IAN BRUCE by Mike Raven
Appeared in The Living Tradition - Jan / Feb 1998)
Ian Bruce is one of the most popular singer-songwriters on the British folk scene today with a gig diary the envy of many. His popularity is in no small part due to the fact that he not only writes good songs but also has the big, strong voice of a traditional singer. Indeed, his latest recordings are of Robert Burns songs (where he is in the company of the Battlefield Band, Ossian and The Tannahill Weavers) and he has just finished recording a traditional CD with Dougie Pincock, Malcolm Stitt, Ian Lowthian and Catriona Macdonald. Its called Hodden Grey and is dedicated to the memory of his father, Pipe Major John Bruce.
In general, Ians songs are socially relevant but rarely politically aggressive. His introductions demonstrate a quick- witted humour and he has developed a modern chord based guitar style which is most effective and needs no augmentation. Although his overall sound is traditional, word phrases and rhythms from many sources keep popping their heads over the parapet - blues, gospel, country, reggae and rock. Writers such as Ian are new shoots of the traditional trunk of folk music, without whom the old tree would wither and die.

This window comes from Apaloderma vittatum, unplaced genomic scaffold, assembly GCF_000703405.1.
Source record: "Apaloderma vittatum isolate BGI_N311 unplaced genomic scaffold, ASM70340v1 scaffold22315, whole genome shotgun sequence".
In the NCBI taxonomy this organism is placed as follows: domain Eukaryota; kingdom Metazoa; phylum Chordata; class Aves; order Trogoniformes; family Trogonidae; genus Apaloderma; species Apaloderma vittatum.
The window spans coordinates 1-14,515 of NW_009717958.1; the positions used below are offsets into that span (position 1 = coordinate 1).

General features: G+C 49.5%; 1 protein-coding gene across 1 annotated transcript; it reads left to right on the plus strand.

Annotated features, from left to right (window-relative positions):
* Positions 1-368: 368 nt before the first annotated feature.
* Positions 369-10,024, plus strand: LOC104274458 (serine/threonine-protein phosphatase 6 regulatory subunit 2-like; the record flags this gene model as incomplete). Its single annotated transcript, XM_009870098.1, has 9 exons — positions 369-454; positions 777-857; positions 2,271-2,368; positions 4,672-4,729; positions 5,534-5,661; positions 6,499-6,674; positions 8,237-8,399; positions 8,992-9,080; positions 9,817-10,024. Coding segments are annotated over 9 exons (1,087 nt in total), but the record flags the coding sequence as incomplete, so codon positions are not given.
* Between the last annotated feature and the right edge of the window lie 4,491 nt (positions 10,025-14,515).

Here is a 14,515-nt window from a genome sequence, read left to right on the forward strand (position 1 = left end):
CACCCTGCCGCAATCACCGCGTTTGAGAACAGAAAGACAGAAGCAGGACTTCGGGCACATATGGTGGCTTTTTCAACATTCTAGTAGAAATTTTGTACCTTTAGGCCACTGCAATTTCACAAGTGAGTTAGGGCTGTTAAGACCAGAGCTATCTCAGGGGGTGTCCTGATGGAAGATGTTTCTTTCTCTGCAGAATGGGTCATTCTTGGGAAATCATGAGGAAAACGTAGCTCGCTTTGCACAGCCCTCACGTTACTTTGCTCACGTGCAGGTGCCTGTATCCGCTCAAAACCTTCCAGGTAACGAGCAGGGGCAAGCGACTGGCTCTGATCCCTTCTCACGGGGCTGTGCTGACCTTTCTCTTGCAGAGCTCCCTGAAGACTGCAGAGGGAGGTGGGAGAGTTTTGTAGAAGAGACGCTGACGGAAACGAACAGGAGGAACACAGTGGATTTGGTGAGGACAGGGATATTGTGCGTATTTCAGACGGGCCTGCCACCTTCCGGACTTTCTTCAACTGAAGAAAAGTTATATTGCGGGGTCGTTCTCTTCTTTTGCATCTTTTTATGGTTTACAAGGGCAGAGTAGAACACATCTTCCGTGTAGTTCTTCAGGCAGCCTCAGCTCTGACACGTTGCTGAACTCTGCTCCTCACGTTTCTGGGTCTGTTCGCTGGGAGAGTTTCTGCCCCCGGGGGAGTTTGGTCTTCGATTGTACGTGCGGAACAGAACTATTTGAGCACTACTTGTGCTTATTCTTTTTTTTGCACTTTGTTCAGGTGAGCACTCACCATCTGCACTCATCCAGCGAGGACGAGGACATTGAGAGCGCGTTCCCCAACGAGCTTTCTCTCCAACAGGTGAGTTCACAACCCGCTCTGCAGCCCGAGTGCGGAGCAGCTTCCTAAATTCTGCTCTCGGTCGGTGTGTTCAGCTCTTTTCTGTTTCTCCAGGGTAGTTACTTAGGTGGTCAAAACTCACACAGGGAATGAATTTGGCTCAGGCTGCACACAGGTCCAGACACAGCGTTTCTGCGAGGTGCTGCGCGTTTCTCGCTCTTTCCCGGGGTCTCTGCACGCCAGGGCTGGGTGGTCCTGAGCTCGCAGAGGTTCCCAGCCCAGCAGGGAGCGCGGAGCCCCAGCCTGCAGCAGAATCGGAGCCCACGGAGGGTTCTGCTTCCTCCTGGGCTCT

When I first met Ian Bruce he struck me as fodder for a front line infantry regiment - you know, one of those rough, tough Highlanders who were hired by the British Army to scare the living daylights out of colonial troublemakers with claymores and whisky-hardened battle cries. In fact, he has the sympathetic nature and gentleness of one who has been to the edge and understands the darker side of the human condition.